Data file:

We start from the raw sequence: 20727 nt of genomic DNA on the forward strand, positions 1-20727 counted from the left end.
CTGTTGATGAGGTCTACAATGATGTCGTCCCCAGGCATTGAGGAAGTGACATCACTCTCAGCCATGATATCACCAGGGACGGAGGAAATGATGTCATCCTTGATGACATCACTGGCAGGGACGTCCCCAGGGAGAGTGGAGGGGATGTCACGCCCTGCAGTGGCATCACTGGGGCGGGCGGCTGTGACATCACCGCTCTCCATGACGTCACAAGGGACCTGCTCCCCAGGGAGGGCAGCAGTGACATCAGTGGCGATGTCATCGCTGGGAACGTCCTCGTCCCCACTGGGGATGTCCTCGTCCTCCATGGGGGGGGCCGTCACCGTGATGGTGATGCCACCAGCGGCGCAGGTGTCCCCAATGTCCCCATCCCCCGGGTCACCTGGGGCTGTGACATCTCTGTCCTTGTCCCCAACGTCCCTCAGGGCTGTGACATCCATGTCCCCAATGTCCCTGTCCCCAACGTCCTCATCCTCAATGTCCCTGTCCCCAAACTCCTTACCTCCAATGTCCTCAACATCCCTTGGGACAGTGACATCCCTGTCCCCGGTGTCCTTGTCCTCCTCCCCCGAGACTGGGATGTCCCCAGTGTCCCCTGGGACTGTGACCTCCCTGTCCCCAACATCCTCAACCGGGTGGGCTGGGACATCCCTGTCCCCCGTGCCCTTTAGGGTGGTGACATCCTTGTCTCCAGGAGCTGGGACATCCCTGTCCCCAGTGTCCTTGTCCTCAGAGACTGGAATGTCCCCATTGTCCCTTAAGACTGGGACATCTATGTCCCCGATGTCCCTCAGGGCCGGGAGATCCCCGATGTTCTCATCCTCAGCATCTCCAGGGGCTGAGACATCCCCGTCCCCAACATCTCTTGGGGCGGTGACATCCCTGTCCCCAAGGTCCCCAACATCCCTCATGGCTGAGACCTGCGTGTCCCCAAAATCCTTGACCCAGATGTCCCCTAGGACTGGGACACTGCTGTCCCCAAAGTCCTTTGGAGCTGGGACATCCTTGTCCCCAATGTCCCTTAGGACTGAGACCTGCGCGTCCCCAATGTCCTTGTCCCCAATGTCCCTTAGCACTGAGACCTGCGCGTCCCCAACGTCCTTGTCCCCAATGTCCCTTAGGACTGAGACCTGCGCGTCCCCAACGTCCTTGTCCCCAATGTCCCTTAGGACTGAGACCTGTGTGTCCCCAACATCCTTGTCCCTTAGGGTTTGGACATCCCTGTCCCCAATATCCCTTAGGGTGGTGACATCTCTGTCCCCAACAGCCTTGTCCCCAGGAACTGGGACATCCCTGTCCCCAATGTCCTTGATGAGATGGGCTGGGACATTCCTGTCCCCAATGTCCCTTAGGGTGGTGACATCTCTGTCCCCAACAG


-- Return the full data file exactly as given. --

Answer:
We start from the raw sequence: 20727 nt of genomic DNA on the forward strand, positions 1-20727 counted from the left end.
CTGTTGATGAGGTCTACAATGATGTCGTCCCCAGGCATTGAGGAAGTGACATCACTCTCAGCCATGATATCACCAGGGACGGAGGAAATGATGTCATCCTTGATGACATCACTGGCAGGGACGTCCCCAGGGAGAGTGGAGGGGATGTCACGCCCTGCAGTGGCATCACTGGGGCGGGCGGCTGTGACATCACCGCTCTCCATGACGTCACAAGGGACCTGCTCCCCAGGGAGGGCAGCAGTGACATCAGTGGCGATGTCATCGCTGGGAACGTCCTCGTCCCCACTGGGGATGTCCTCGTCCTCCATGGGGGGGGCCGTCACCGTGATGGTGATGCCACCAGCGGCGCAGGTGTCCCCAATGTCCCCATCCCCCGGGTCACCTGGGGCTGTGACATCTCTGTCCTTGTCCCCAACGTCCCTCAGGGCTGTGACATCCATGTCCCCAATGTCCCTGTCCCCAACGTCCTCATCCTCAATGTCCCTGTCCCCAAACTCCTTACCTCCAATGTCCTCAACATCCCTTGGGACAGTGACATCCCTGTCCCCGGTGTCCTTGTCCTCCTCCCCCGAGACTGGGATGTCCCCAGTGTCCCCTGGGACTGTGACCTCCCTGTCCCCAACATCCTCAACCGGGTGGGCTGGGACATCCCTGTCCCCCGTGCCCTTTAGGGTGGTGACATCCTTGTCTCCAGGAGCTGGGACATCCCTGTCCCCAGTGTCCTTGTCCTCAGAGACTGGAATGTCCCCATTGTCCCTTAAGACTGGGACATCTATGTCCCCGATGTCCCTCAGGGCCGGGAGATCCCCGATGTTCTCATCCTCAGCATCTCCAGGGGCTGAGACATCCCCGTCCCCAACATCTCTTGGGGCGGTGACATCCCTGTCCCCAAGGTCCCCAACATCCCTCATGGCTGAGACCTGCGTGTCCCCAAAATCCTTGACCCAGATGTCCCCTAGGACTGGGACACTGCTGTCCCCAAAGTCCTTTGGAGCTGGGACATCCTTGTCCCCAATGTCCCTTAGGACTGAGACCTGCGCGTCCCCAATGTCCTTGTCCCCAATGTCCCTTAGCACTGAGACCTGCGCGTCCCCAACGTCCTTGTCCCCAATGTCCCTTAGGACTGAGACCTGCGCGTCCCCAACGTCCTTGTCCCCAATGTCCCTTAGGACTGAGACCTGTGTGTCCCCAACATCCTTGTCCCTTAGGGTTTGGACATCCCTGTCCCCAATATCCCTTAGGGTGGTGACATCTCTGTCCCCAACAGCCTTGTCCCCAGGAACTGGGACATCCCTGTCCCCAATGTCCTTGATGAGATGGGCTGGGACATTCCTGTCCCCAATGTCCCTTAGGGTGGTGACATCTCTGTCCCCAACAG